A drunken motorist who is accused of running a stop sign and killing another driver in east-central Minnesota was driving long after his license had been revoked, an offense he had committed before, according to charges.

Peter P. Sarkisyan, 29, of Mora, Minn., was charged by summons this week in Aitkin County District Court with criminal-vehicular homicide, drunken driving, and driving after license revocation and without insurance.

Killed in the collision about 9:30 p.m. on Jan. 24 was Anthony R. Sundholm, 47, of McGrath, Minn. The crash occurred at Hwys. 18 and 65, just south of McGrath and about 10 miles east of Lake Mille Lacs.

Sarkisyan’s driving record in Minnesota includes several convictions since 2004, including running a stop sign, driving after his license was revoked, driving with an invalid license, careless driving, driving while uninsured and two speeding violations. Telephone numbers listed for him were not working Thursday afternoon.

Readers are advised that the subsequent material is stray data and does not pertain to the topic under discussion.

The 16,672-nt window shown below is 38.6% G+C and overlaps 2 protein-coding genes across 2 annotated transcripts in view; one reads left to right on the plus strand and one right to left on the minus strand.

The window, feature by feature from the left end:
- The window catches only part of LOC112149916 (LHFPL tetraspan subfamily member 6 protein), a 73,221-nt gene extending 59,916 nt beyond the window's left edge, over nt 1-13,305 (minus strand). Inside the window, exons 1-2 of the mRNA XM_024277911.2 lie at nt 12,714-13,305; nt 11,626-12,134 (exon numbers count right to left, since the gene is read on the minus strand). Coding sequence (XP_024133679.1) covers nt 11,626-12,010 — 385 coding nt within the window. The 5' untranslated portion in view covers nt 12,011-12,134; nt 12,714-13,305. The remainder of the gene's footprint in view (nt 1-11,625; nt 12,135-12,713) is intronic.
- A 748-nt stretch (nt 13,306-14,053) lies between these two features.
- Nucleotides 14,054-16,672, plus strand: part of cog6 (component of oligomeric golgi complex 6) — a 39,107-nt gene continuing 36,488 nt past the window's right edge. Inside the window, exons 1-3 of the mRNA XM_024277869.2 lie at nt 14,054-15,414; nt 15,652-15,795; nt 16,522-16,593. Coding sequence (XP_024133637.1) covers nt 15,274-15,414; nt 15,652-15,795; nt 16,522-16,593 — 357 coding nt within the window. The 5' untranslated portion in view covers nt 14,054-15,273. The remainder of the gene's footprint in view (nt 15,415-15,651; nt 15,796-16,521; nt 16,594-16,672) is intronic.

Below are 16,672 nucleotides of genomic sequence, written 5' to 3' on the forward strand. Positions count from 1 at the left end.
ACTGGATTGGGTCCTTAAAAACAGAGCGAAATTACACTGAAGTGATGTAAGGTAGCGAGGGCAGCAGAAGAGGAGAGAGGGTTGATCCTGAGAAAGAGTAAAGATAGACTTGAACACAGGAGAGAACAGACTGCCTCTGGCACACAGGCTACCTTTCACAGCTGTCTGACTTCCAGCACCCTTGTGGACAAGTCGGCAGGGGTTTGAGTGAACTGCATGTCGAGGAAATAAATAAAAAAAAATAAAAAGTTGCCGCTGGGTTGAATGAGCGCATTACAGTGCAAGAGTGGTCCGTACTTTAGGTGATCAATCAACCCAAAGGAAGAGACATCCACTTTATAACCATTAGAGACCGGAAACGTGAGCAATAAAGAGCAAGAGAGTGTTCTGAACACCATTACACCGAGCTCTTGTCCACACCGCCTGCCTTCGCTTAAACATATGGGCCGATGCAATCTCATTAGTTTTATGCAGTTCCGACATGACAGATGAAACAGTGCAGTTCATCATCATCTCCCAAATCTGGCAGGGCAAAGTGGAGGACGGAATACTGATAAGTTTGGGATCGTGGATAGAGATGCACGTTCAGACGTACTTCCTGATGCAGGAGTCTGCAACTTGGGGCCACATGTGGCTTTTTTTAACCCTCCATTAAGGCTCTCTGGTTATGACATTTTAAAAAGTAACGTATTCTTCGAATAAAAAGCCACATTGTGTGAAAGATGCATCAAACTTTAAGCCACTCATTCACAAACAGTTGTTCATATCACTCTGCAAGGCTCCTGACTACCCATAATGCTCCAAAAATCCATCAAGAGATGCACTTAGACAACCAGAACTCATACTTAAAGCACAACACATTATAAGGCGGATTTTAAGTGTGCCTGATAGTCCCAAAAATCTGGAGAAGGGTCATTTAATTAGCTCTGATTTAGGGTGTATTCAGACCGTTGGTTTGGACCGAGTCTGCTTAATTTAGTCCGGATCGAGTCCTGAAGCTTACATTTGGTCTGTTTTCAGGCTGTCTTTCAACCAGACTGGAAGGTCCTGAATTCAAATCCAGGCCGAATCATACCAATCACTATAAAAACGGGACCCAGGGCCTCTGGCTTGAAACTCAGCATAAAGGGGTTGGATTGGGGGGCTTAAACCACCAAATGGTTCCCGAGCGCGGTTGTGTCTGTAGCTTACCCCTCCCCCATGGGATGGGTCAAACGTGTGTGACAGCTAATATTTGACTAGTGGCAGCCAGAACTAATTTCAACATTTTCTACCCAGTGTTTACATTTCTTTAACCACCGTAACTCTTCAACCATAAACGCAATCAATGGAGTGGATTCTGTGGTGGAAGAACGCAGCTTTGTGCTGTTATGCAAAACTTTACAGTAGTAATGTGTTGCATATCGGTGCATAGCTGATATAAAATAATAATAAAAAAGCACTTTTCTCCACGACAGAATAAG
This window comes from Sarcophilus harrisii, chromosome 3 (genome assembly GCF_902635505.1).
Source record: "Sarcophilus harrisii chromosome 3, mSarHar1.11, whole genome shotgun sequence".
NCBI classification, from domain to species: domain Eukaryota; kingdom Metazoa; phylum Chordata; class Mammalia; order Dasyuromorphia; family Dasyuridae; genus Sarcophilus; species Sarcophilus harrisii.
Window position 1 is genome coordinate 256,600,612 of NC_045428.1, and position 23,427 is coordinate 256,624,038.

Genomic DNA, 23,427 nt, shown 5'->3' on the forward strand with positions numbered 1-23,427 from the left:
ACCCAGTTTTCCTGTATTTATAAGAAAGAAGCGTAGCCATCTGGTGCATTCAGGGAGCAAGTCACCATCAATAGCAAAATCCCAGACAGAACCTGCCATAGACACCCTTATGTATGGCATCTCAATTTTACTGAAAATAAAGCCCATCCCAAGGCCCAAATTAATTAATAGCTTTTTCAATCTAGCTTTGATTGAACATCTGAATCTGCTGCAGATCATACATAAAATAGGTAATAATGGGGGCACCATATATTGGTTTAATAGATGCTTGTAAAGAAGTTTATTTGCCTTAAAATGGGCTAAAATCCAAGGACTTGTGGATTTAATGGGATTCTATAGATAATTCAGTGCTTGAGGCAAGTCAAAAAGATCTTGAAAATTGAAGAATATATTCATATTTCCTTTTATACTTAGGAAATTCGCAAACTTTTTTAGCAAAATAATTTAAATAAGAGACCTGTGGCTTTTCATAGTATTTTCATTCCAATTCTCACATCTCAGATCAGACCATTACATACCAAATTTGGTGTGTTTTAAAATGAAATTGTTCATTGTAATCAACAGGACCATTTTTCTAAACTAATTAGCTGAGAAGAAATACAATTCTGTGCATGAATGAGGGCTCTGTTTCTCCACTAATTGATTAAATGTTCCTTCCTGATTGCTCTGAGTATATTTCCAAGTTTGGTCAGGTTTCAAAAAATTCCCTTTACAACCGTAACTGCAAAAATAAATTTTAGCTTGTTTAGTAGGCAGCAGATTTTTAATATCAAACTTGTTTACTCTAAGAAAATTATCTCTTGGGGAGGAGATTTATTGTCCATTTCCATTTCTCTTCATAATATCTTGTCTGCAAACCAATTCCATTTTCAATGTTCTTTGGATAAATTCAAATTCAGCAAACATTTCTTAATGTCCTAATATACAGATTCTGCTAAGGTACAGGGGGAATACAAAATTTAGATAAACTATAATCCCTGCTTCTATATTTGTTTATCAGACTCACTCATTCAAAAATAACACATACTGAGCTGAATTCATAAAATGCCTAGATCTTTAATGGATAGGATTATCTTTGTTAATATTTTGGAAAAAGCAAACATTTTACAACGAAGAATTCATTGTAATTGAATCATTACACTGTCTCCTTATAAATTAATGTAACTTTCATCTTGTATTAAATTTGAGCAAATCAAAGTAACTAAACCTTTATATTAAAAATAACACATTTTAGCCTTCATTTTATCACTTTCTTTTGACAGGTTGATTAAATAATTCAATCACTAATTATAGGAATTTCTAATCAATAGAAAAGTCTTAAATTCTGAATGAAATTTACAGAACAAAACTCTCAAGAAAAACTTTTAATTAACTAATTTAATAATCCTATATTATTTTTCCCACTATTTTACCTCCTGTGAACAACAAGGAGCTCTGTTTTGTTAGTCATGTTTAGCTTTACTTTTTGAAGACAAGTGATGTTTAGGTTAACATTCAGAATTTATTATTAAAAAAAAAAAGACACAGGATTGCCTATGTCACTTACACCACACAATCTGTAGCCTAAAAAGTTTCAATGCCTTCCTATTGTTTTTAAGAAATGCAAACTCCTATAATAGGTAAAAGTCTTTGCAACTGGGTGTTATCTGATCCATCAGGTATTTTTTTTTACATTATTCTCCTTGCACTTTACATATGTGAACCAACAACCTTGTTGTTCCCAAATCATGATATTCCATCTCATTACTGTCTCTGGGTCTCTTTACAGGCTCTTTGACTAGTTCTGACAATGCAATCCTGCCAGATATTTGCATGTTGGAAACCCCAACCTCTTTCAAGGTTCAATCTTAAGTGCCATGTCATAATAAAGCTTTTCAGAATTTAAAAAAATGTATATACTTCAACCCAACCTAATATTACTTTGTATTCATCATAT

According to the criminal complaint and the State Patrol:

Sarkisyan was heading west on Hwy. 18 with his brother-in-law and “failed to stop at the stop sign” at Hwy. 65, hitting Sundholm’s northbound car broadside. Sundholm had the lap portion of his seat belt on but had the shoulder restraint behind his back.

A state trooper opened the door to Sarkisyan’s car and noticed two open beer cans on the driver’s side of the vehicle.

Sarkisyan, while in a hospital emergency room in Mora, told a trooper that he had been drinking while fishing on nearby Pine Lake. A preliminary breath test revealed a blood alcohol level of 0.214 percent. A later blood test came back at 0.184, more than double the legal limit for driving.

Sundholm, a registered nurse, was the manager of the emergency room at Riverwood Healthcare Center in Aitkin. He supervised about 30 health care professionals and oversaw emergency services, the hospital’s infusion center, the cardiopulmonary department and invasive procedural radiology services.

He also had extensive experience as a helicopter flight nurse and had served in the Army for four years during the Gulf War in the early 1990s.